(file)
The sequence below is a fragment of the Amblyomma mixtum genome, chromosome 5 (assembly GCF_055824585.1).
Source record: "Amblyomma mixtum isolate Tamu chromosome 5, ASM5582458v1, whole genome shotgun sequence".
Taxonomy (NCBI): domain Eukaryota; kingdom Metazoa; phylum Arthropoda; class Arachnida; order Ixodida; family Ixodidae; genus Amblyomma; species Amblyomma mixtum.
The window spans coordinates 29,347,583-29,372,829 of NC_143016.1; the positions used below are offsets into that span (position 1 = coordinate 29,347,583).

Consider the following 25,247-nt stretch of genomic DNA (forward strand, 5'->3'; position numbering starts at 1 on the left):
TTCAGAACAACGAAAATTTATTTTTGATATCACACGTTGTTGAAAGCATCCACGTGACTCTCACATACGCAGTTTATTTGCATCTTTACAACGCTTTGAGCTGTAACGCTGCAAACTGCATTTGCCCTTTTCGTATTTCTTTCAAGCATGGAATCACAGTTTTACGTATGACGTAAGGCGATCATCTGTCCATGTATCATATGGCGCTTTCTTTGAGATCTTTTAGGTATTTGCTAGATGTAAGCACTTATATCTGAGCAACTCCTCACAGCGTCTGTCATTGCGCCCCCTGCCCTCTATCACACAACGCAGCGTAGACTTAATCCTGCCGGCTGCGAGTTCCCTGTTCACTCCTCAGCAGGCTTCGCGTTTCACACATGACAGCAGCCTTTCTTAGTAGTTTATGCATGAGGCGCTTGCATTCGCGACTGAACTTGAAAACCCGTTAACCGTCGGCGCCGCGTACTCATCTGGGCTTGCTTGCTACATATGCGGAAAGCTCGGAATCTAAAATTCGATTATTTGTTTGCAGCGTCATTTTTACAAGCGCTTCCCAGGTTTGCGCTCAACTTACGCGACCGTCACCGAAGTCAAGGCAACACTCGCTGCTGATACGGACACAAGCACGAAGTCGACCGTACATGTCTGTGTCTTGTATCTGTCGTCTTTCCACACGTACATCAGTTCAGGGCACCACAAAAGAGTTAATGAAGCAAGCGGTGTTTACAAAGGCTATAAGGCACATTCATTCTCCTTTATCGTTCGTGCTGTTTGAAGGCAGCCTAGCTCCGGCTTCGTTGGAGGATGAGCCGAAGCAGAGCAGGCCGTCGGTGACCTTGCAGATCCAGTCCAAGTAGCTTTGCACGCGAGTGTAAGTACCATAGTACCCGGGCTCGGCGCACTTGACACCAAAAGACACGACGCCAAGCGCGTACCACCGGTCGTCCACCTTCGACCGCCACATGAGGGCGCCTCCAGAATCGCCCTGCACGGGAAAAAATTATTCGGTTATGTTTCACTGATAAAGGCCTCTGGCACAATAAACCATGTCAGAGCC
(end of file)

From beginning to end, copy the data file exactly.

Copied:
The sequence below is a fragment of the Amblyomma mixtum genome, chromosome 5 (assembly GCF_055824585.1).
Source record: "Amblyomma mixtum isolate Tamu chromosome 5, ASM5582458v1, whole genome shotgun sequence".
Taxonomy (NCBI): domain Eukaryota; kingdom Metazoa; phylum Arthropoda; class Arachnida; order Ixodida; family Ixodidae; genus Amblyomma; species Amblyomma mixtum.
The window spans coordinates 29,347,583-29,372,829 of NC_143016.1; the positions used below are offsets into that span (position 1 = coordinate 29,347,583).

Consider the following 25,247-nt stretch of genomic DNA (forward strand, 5'->3'; position numbering starts at 1 on the left):
TTCAGAACAACGAAAATTTATTTTTGATATCACACGTTGTTGAAAGCATCCACGTGACTCTCACATACGCAGTTTATTTGCATCTTTACAACGCTTTGAGCTGTAACGCTGCAAACTGCATTTGCCCTTTTCGTATTTCTTTCAAGCATGGAATCACAGTTTTACGTATGACGTAAGGCGATCATCTGTCCATGTATCATATGGCGCTTTCTTTGAGATCTTTTAGGTATTTGCTAGATGTAAGCACTTATATCTGAGCAACTCCTCACAGCGTCTGTCATTGCGCCCCCTGCCCTCTATCACACAACGCAGCGTAGACTTAATCCTGCCGGCTGCGAGTTCCCTGTTCACTCCTCAGCAGGCTTCGCGTTTCACACATGACAGCAGCCTTTCTTAGTAGTTTATGCATGAGGCGCTTGCATTCGCGACTGAACTTGAAAACCCGTTAACCGTCGGCGCCGCGTACTCATCTGGGCTTGCTTGCTACATATGCGGAAAGCTCGGAATCTAAAATTCGATTATTTGTTTGCAGCGTCATTTTTACAAGCGCTTCCCAGGTTTGCGCTCAACTTACGCGACCGTCACCGAAGTCAAGGCAACACTCGCTGCTGATACGGACACAAGCACGAAGTCGACCGTACATGTCTGTGTCTTGTATCTGTCGTCTTTCCACACGTACATCAGTTCAGGGCACCACAAAAGAGTTAATGAAGCAAGCGGTGTTTACAAAGGCTATAAGGCACATTCATTCTCCTTTATCGTTCGTGCTGTTTGAAGGCAGCCTAGCTCCGGCTTCGTTGGAGGATGAGCCGAAGCAGAGCAGGCCGTCGGTGACCTTGCAGATCCAGTCCAAGTAGCTTTGCACGCGAGTGTAAGTACCATAGTACCCGGGCTCGGCGCACTTGACACCAAAAGACACGACGCCAAGCGCGTACCACCGGTCGTCCACCTTCGACCGCCACATGAGGGCGCCTCCAGAATCGCCCTGCACGGGAAAAAATTATTCGGTTATGTTTCACTGATAAAGGCCTCTGGCACAATAAACCATGTCAGAGCC